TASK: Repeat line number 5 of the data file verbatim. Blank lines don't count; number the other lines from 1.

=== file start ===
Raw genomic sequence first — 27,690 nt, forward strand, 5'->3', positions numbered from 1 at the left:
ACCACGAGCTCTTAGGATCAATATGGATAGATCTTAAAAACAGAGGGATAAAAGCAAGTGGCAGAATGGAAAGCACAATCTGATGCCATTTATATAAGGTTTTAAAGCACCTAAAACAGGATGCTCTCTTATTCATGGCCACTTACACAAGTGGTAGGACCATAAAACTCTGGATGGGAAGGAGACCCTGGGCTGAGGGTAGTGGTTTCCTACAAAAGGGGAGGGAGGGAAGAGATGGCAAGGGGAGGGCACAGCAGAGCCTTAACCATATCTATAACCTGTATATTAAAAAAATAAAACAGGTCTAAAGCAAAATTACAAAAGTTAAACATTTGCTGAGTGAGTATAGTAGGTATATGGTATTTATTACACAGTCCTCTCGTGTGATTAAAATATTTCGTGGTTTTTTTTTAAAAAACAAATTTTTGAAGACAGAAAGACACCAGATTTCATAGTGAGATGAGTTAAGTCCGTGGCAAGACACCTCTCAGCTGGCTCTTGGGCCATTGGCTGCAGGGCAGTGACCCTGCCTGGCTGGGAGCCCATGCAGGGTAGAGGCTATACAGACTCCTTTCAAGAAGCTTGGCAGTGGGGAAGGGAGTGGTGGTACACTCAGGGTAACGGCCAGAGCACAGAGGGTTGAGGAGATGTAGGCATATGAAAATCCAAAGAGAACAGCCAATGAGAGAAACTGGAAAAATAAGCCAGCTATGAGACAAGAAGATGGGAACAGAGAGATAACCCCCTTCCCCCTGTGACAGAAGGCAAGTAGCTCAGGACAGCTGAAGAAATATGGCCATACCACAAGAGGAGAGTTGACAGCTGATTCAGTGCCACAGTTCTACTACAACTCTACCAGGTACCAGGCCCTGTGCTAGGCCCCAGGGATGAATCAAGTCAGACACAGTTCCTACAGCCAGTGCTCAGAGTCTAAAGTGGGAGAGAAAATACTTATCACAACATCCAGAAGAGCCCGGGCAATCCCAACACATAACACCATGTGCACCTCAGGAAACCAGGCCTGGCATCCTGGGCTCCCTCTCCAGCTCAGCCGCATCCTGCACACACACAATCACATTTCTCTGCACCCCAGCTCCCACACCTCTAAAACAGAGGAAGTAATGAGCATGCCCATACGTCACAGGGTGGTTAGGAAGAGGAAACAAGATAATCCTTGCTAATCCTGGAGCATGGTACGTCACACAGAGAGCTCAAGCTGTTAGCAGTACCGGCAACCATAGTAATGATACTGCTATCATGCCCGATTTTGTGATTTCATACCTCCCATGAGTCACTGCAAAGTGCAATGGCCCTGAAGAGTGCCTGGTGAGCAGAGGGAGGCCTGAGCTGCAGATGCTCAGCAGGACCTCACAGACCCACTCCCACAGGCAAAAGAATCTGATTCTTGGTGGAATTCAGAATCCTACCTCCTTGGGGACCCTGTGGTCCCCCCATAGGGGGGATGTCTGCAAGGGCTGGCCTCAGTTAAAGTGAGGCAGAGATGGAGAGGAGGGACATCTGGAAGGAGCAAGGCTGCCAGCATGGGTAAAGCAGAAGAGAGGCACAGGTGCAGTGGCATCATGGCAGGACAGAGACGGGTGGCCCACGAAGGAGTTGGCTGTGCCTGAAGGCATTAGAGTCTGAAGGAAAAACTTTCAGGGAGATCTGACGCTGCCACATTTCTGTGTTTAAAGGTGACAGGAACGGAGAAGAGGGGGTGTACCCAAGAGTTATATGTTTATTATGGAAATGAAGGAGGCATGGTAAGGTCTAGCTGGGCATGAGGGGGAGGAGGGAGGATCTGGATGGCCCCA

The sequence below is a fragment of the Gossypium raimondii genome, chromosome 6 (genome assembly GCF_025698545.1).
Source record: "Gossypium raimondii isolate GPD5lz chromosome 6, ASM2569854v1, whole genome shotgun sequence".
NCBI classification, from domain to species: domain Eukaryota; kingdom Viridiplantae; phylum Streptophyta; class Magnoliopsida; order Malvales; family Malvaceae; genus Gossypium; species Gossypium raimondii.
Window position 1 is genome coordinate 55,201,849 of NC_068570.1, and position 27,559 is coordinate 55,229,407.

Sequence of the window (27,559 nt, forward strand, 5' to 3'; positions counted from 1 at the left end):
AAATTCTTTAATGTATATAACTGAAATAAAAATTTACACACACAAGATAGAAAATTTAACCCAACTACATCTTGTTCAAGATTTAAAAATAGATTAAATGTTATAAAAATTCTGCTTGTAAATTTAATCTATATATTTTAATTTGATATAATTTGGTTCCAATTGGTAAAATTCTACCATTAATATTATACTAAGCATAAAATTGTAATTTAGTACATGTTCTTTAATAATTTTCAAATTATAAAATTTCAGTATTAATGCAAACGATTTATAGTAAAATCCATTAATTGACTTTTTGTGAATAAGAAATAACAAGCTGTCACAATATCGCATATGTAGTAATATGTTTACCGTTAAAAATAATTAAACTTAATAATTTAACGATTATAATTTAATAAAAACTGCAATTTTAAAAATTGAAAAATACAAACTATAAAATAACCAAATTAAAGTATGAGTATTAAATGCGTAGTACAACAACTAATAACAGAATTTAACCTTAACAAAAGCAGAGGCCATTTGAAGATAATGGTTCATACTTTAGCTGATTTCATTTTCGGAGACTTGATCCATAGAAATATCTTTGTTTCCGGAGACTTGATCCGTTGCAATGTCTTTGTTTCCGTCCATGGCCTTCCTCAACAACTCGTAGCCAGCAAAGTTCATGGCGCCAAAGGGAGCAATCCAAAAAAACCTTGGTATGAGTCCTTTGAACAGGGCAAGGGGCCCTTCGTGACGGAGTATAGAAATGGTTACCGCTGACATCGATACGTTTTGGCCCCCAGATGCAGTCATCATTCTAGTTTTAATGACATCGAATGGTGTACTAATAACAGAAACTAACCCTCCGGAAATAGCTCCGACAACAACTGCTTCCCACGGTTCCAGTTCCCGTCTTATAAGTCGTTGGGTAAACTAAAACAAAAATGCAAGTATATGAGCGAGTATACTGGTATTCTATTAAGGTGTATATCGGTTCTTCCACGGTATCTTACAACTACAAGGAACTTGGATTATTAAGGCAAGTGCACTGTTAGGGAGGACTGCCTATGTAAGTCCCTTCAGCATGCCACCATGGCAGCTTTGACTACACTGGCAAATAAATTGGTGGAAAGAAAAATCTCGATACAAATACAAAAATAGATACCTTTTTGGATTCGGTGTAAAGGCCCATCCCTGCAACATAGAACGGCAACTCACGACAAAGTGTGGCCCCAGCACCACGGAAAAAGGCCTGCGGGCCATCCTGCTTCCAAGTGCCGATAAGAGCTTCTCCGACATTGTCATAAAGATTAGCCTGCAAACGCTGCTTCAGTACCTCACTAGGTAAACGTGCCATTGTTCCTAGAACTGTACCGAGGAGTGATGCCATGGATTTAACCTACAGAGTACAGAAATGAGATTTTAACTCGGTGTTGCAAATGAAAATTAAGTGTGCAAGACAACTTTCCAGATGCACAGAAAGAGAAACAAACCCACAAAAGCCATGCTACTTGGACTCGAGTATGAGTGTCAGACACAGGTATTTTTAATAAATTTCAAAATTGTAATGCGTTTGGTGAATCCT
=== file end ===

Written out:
NCBI classification, from domain to species: domain Eukaryota; kingdom Viridiplantae; phylum Streptophyta; class Magnoliopsida; order Malvales; family Malvaceae; genus Gossypium; species Gossypium raimondii.